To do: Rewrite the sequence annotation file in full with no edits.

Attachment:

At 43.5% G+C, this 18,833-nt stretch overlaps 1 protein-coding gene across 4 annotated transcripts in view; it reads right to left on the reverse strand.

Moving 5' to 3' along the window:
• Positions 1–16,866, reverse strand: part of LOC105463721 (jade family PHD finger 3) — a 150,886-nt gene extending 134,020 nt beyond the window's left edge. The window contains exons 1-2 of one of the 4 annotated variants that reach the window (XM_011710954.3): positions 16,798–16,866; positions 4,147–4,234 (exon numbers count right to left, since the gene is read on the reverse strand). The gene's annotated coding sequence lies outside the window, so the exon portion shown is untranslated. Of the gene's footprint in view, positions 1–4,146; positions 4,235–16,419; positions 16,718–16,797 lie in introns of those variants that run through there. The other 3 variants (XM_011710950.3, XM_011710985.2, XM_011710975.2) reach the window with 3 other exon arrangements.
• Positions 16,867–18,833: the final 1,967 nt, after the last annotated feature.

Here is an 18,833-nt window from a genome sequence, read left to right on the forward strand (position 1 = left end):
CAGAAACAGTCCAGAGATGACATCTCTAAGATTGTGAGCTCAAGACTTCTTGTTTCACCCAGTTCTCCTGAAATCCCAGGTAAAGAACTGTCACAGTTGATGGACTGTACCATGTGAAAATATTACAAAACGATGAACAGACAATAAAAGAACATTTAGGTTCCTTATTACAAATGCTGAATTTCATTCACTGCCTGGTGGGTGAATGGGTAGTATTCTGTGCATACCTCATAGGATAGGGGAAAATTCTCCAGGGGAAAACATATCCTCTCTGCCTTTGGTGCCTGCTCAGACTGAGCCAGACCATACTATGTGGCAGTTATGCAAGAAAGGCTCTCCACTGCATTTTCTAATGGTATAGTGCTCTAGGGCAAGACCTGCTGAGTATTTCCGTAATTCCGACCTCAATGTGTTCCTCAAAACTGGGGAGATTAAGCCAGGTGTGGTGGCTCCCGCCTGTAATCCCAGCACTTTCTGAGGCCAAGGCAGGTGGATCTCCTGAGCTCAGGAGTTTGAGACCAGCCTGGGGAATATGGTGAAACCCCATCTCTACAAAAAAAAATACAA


At 43.5% G+C, this 18,833-nt stretch overlaps 1 protein-coding gene across 4 annotated transcripts in view; it reads right to left on the reverse strand.

Moving 5' to 3' along the window:
• Positions 1–16,866, reverse strand: part of LOC105463721 (jade family PHD finger 3) — a 150,886-nt gene extending 134,020 nt beyond the window's left edge. The window contains exons 1-2 of one of the 4 annotated variants that reach the window (XM_011710954.3): positions 16,798–16,866; positions 4,147–4,234 (exon numbers count right to left, since the gene is read on the reverse strand). The gene's annotated coding sequence lies outside the window, so the exon portion shown is untranslated. Of the gene's footprint in view, positions 1–4,146; positions 4,235–16,419; positions 16,718–16,797 lie in introns of those variants that run through there. The other 3 variants (XM_011710950.3, XM_011710985.2, XM_011710975.2) reach the window with 3 other exon arrangements.
• Positions 16,867–18,833: the final 1,967 nt, after the last annotated feature.

Here is an 18,833-nt window from a genome sequence, read left to right on the forward strand (position 1 = left end):
CAGAAACAGTCCAGAGATGACATCTCTAAGATTGTGAGCTCAAGACTTCTTGTTTCACCCAGTTCTCCTGAAATCCCAGGTAAAGAACTGTCACAGTTGATGGACTGTACCATGTGAAAATATTACAAAACGATGAACAGACAATAAAAGAACATTTAGGTTCCTTATTACAAATGCTGAATTTCATTCACTGCCTGGTGGGTGAATGGGTAGTATTCTGTGCATACCTCATAGGATAGGGGAAAATTCTCCAGGGGAAAACATATCCTCTCTGCCTTTGGTGCCTGCTCAGACTGAGCCAGACCATACTATGTGGCAGTTATGCAAGAAAGGCTCTCCACTGCATTTTCTAATGGTATAGTGCTCTAGGGCAAGACCTGCTGAGTATTTCCGTAATTCCGACCTCAATGTGTTCCTCAAAACTGGGGAGATTAAGCCAGGTGTGGTGGCTCCCGCCTGTAATCCCAGCACTTTCTGAGGCCAAGGCAGGTGGATCTCCTGAGCTCAGGAGTTTGAGACCAGCCTGGGGAATATGGTGAAACCCCATCTCTACAAAAAAAAATACAA